Saturday, 30 March 2013

Until Thy Wrath Be Past

I’m kicking into Swedish crime right now, and it’s all been inspired by Asa Larsson, whose name is actually pronounced something like ‘Ursa Lawson’, and whom I met at the Sisters in Crime Davitt Awards last year.

Asa is a really lovely woman and she completely amazed me by answering all the interview questions in English with great knowledge and candour, which I found incredible as I sometimes struggle to put two words together while speaking in my native language in public, and she did it all in her second (or maybe her third – I think she speaks Finnish) language.   She just came across as being really honest and charming and genuine, and also quite erudite.

She explained that her hometown of Kiruna in north Sweden is in the process of being totally demolished and re-located, as the ore that forms the backbone of the town’s economy and existence was discovered to run directly under the town.  So the mining company is relocating every person and building to another site – which seems quite cold and unreal, but everyone depends on it for their livelihood.  She spoke quite movingly about all the beautiful places in the town that she loved, and how the next time she returned to Kiruna they just wouldn’t be there anymore – the whole place where she grew up will be in a completely different location.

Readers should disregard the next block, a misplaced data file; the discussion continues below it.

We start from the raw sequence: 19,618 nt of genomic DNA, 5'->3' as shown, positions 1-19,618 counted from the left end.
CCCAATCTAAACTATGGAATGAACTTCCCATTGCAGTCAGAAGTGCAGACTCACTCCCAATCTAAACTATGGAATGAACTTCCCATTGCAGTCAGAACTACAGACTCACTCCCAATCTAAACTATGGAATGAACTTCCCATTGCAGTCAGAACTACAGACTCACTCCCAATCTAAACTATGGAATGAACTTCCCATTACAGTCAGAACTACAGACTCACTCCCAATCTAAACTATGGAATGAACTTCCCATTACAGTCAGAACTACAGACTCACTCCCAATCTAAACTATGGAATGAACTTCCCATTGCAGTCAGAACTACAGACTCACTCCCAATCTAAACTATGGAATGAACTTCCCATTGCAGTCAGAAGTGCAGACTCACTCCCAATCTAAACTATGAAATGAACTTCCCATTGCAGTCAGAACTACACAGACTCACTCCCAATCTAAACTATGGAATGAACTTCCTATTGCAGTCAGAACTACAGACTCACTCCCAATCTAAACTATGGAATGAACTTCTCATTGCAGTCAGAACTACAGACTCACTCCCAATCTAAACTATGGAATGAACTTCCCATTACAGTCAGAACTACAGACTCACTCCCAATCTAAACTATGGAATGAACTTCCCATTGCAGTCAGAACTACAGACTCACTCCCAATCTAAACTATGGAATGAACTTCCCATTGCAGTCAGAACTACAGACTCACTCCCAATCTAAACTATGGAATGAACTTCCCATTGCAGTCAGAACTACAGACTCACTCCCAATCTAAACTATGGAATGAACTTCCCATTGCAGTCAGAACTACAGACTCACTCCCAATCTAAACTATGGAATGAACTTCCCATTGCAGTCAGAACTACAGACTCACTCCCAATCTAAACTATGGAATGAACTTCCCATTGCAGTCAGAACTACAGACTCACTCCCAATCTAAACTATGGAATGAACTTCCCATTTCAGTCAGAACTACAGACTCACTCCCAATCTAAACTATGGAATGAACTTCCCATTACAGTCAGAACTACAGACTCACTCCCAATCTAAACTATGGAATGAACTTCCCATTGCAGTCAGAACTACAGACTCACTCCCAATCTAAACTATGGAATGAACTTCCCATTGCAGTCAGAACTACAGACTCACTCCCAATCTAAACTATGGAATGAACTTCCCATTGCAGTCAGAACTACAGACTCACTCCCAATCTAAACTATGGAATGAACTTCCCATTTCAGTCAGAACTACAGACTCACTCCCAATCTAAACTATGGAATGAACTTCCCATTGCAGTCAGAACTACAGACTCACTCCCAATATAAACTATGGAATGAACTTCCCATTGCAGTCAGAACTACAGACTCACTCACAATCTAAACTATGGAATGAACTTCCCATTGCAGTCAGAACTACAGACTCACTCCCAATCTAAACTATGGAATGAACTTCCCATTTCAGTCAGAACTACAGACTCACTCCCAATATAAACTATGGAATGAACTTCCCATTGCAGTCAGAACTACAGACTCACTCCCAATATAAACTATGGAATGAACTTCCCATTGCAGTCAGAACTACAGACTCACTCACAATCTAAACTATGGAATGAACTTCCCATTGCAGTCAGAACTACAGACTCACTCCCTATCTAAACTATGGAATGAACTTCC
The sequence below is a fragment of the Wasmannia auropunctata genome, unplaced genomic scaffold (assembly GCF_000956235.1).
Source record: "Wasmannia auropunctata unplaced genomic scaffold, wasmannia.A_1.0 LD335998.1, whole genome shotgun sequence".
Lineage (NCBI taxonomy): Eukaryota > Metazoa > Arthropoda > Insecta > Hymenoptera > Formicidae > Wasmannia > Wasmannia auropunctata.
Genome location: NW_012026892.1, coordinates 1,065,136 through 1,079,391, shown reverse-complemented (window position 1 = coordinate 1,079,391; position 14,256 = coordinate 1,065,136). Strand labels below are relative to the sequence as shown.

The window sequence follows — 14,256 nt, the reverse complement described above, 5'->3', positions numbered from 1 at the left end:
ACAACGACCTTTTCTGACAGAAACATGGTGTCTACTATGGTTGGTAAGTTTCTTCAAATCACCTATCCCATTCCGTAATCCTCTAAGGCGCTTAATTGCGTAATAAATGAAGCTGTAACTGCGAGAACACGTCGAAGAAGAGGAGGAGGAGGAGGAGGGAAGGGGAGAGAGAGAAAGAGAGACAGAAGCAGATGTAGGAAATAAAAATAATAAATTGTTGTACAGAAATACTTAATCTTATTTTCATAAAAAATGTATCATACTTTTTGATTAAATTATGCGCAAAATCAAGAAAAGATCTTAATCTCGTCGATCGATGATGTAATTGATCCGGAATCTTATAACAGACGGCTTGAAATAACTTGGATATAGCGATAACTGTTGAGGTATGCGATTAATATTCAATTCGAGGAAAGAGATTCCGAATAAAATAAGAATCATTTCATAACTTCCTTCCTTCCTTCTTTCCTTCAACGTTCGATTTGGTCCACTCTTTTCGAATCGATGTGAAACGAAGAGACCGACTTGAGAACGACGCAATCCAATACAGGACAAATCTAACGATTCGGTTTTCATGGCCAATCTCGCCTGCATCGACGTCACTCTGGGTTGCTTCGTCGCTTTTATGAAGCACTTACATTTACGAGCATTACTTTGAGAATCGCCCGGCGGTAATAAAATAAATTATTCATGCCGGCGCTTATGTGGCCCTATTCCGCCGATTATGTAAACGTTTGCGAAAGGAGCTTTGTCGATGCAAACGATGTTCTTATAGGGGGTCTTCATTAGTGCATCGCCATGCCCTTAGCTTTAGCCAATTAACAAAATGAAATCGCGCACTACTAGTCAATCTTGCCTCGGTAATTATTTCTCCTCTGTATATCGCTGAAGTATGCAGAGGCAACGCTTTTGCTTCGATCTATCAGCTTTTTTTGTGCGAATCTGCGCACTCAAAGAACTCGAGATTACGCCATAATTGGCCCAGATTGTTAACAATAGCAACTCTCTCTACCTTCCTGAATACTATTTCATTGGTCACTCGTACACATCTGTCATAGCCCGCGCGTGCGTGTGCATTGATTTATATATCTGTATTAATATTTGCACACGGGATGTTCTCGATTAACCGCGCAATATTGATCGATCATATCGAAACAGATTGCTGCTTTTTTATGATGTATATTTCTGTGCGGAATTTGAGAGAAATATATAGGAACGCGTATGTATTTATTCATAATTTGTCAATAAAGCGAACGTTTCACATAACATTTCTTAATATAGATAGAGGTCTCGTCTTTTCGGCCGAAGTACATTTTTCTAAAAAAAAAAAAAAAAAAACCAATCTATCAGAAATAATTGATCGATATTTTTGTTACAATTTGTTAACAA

So I just had the chance to read her most-recently translated book Until Thy Wrath Be Past and I loved it – it’s another in a series of books about lawyer Rebecka Martinsson, and a fantastic murder mystery, with quite lyrical spiritual elements that kind of curl through and around the story, and give the characters a distinctly beating heart.  If you have a chance, look it up.

And if you can rec any good Swedish crime, hit me upI'm really enjoying the change from most contemporary urban crime, which is usually all gritty noir-ish streets, whereas Swedish crime has this stark contrast with the environment - so clean and white and bright.  I read Let The Right One In by John Lindqvist some time ago, and was struck by the different feel of the writing (although the genre was quite different), and the effect the environment had on the whole tone and style of the story.  It reminded me of a another story I love, the film Fargo - that is an awesome film, not the least because the protag is a very heavily pregnant woman.

Now I’m off to read The Bone Collector by Jeffrey Deaver and The Selection by Kiera Cass – I said I’d use my down-time to pig-out on other people’s books, didn’t I?  Yep, I’m totally indulging myself.

Have a lovely chocolatey Easter, and if you have the chance, curl up on the couch with a good book and a big Easter bunny and a glass of wine…

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